WOMEN IN SECURITY

17 August 2009

Valerie Bingham, Product Manager for Elvey Security Technologies, has been in the security industry for 13 years, moving steadily up the company’s corporate ladder from her first position as inventory and overseas creditors clerk.

 

Explaining her decision to join the industry, she says she saw it as a “quantum growth sector” that would allow her to fulfil her career and personal growth objectives.  Thirteen years down the line, the industry has lived up to its promise.  It has also changed significantly in that time.  “From a gender perspective, the industry has traditionally been dominated by males.  However, this is no longer an across-the-board scenario – just look at our own company staff profile, which is about 50/50,” she says.  “We do see an imbalance in terms of our customers, where the majority are men.  That said, I am not a woman’s activist.  Rather, I believe that everyone has a place in our society, and that capability and readiness to undertake a task are not the only considerations when employing people in certain positions.  An example would be not to expect ladies to climb ladders and drill holes – although there is no physical reason why women cannot undertake such tasks if they really want to do so.  It also stands to reason that a good, technically-orientated person (usually male), having been involved in installations, sales and marketing and senior management, would more easily aspire to the position of a director than someone without this experience.”

 

In a work day that begins when she wakes up and ends as she goes to bed, she deals with a range of functions, from reviewing the mentoring requirements of her staff and then providing direction accordingly, to liaising with overseas suppliers, reviewing existing and new products and technical administration.  Loving her job makes it easy to work long hours though.  “I’m constantly inspired by interacting with our suppliers, integrating new products into our mainstream distribution system and making a worthwhile contribution to the executive management team,” says Ms Bingham.  “Particularly rewarding is seeing people who aspire to a greater level, whether in terms of position or capability, achieving their dreams partly as a result of my influence or involvement.”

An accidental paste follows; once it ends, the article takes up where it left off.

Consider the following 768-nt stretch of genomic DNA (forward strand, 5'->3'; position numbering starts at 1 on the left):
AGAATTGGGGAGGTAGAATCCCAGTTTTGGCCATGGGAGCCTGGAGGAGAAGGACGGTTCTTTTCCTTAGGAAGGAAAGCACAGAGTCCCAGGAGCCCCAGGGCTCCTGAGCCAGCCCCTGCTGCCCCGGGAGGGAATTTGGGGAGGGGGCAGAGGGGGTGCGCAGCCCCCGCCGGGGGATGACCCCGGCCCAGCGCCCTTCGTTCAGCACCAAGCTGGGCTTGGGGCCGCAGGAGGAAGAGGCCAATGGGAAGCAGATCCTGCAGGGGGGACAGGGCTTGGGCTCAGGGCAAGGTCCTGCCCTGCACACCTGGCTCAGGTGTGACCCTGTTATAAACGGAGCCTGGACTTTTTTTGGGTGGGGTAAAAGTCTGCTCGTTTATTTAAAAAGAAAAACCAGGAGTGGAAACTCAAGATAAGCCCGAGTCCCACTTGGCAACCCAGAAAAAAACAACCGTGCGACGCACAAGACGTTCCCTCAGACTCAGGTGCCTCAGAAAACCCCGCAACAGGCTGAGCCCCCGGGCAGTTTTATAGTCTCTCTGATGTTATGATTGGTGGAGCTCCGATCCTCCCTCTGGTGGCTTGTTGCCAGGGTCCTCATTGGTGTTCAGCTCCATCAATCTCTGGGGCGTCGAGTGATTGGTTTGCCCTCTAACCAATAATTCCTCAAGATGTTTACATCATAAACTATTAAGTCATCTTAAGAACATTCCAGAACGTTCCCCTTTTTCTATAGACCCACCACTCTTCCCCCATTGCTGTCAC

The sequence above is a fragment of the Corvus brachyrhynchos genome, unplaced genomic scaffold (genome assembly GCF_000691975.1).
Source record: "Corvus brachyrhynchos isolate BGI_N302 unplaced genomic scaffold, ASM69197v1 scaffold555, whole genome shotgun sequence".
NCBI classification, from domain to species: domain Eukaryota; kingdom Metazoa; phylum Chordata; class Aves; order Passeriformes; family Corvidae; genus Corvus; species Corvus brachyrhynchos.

Inspired by challenge, it’s the demands of staying abreast of technology and being mindful of clients’ changing needs, which keep her on her toes. 

 

Going forward in a world still struggling to the surface of a global recession, Ms Bingham says neither South Africa nor any of its industries – including the security sector – managed to escape the effects.  “As a result, companies in all industries, whether service providers or manufacturers, have to look at ways to further add value to their offerings.  Future success lies in identifying opportunities to move towards excellence.  Specifically, I believe that turnover and margins will continue to be squeezed.  Accordingly, companies’ executive committees have a duty to preserve, if not improve, their position in the market through product differentiation and adding further value for the benefit of the client.”

 

Deeply committed to mentoring her staff and interfacing with her peers in a positive manner in order to improve everyone’s ability to “shine brightly”, she believes in sharing “whatever skills she has in a non-selfish manner”.  In this way, she says, she can secure a high degree of satisfaction for relatively little effort.

 

For Ms Bingham, effort and determination on her own part as well as that of her staff are the key attributes of success.  Accordingly, she has no time for procrastination, egotism and a failure to put in the requisite effort that would lead to success.

 

Married to the “most unselfish, loving, caring and inspiring man”, Ms Bingham values time spent with her husband and their three children Sanchia, Paul and Lisa.  Home for the family is a smallholding in a place called Witkop, which borders on to the Suikerbos Nature Reserve.  “It’s the perfect retreat following a busy work day,” she smiles.

Elvey Marketing